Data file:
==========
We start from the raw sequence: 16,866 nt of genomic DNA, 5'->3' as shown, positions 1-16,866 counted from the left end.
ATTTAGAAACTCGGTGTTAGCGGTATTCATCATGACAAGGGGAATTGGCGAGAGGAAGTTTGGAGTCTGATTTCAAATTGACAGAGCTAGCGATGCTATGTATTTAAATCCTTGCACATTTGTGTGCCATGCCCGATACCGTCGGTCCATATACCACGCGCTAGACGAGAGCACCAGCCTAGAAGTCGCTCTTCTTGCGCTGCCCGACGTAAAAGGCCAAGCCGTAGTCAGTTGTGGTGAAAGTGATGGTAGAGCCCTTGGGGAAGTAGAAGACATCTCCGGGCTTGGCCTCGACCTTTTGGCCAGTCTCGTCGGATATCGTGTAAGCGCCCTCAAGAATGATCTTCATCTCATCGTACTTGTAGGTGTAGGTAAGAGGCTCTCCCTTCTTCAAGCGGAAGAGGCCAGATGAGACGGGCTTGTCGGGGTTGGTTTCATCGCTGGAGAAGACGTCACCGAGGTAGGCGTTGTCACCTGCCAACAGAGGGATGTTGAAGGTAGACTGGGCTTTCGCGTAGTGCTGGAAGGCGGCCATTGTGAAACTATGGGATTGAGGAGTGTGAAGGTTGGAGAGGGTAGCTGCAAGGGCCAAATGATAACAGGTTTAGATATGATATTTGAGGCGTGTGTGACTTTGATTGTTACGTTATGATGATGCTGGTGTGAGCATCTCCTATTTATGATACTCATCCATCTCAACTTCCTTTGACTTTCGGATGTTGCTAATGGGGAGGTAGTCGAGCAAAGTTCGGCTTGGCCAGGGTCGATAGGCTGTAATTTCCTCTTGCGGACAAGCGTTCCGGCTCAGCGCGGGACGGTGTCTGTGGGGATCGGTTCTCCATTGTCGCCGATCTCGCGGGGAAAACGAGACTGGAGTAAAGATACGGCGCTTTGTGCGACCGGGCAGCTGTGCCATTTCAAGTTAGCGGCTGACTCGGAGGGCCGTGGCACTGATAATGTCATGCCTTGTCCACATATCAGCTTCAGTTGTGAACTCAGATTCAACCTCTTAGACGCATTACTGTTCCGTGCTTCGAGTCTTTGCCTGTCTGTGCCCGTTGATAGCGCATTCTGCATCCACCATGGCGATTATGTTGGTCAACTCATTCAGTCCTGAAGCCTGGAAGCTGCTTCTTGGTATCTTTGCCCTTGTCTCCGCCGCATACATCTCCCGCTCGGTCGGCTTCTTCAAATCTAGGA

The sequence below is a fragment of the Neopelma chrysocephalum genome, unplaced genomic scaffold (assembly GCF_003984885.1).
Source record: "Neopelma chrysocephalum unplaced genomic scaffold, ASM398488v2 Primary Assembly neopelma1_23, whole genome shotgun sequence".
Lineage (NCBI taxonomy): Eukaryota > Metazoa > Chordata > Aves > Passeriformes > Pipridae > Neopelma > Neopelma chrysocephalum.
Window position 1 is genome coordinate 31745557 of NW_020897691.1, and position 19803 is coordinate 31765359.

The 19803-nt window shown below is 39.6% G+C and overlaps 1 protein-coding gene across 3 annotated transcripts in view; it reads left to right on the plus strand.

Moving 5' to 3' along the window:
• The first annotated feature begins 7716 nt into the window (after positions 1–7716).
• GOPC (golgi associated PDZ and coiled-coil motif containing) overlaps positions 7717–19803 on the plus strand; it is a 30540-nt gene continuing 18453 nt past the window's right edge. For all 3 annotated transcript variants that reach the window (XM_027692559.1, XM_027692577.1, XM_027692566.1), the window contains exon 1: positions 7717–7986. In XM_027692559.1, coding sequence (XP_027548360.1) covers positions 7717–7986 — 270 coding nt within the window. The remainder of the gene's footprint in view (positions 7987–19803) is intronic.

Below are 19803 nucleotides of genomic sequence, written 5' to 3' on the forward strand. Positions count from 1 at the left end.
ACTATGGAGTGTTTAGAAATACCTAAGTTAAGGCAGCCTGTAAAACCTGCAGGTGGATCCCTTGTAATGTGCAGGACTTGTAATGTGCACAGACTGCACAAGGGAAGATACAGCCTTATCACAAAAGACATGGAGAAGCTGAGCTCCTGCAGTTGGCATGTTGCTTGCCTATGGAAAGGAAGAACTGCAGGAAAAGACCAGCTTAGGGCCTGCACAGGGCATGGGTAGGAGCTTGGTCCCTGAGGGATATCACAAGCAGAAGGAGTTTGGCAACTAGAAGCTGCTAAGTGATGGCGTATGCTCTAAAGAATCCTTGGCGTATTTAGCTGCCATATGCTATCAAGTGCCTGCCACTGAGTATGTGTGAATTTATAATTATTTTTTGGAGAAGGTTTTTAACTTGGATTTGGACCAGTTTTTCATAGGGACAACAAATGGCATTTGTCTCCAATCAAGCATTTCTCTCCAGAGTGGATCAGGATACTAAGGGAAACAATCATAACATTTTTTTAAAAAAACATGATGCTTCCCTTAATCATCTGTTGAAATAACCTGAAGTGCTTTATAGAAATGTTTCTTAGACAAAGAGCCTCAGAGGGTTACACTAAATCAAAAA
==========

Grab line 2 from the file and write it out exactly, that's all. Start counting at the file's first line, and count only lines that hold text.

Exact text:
ATTTAGAAACTCGGTGTTAGCGGTATTCATCATGACAAGGGGAATTGGCGAGAGGAAGTTTGGAGTCTGATTTCAAATTGACAGAGCTAGCGATGCTATGTATTTAAATCCTTGCACATTTGTGTGCCATGCCCGATACCGTCGGTCCATATACCACGCGCTAGACGAGAGCACCAGCCTAGAAGTCGCTCTTCTTGCGCTGCCCGACGTAAAAGGCCAAGCCGTAGTCAGTTGTGGTGAAAGTGATGGTAGAGCCCTTGGGGAAGTAGAAGACATCTCCGGGCTTGGCCTCGACCTTTTGGCCAGTCTCGTCGGATATCGTGTAAGCGCCCTCAAGAATGATCTTCATCTCATCGTACTTGTAGGTGTAGGTAAGAGGCTCTCCCTTCTTCAAGCGGAAGAGGCCAGATGAGACGGGCTTGTCGGGGTTGGTTTCATCGCTGGAGAAGACGTCACCGAGGTAGGCGTTGTCACCTGCCAACAGAGGGATGTTGAAGGTAGACTGGGCTTTCGCGTAGTGCTGGAAGGCGGCCATTGTGAAACTATGGGATTGAGGAGTGTGAAGGTTGGAGAGGGTAGCTGCAAGGGCCAAATGATAACAGGTTTAGATATGATATTTGAGGCGTGTGTGACTTTGATTGTTACGTTATGATGATGCTGGTGTGAGCATCTCCTATTTATGATACTCATCCATCTCAACTTCCTTTGACTTTCGGATGTTGCTAATGGGGAGGTAGTCGAGCAAAGTTCGGCTTGGCCAGGGTCGATAGGCTGTAATTTCCTCTTGCGGACAAGCGTTCCGGCTCAGCGCGGGACGGTGTCTGTGGGGATCGGTTCTCCATTGTCGCCGATCTCGCGGGGAAAACGAGACTGGAGTAAAGATACGGCGCTTTGTGCGACCGGGCAGCTGTGCCATTTCAAGTTAGCGGCTGACTCGGAGGGCCGTGGCACTGATAATGTCATGCCTTGTCCACATATCAGCTTCAGTTGTGAACTCAGATTCAACCTCTTAGACGCATTACTGTTCCGTGCTTCGAGTCTTTGCCTGTCTGTGCCCGTTGATAGCGCATTCTGCATCCACCATGGCGATTATGTTGGTCAACTCATTCAGTCCTGAAGCCTGGAAGCTGCTTCTTGGTATCTTTGCCCTTGTCTCCGCCGCATACATCTCCCGCTCGGTCGGCTTCTTCAAATCTAGGA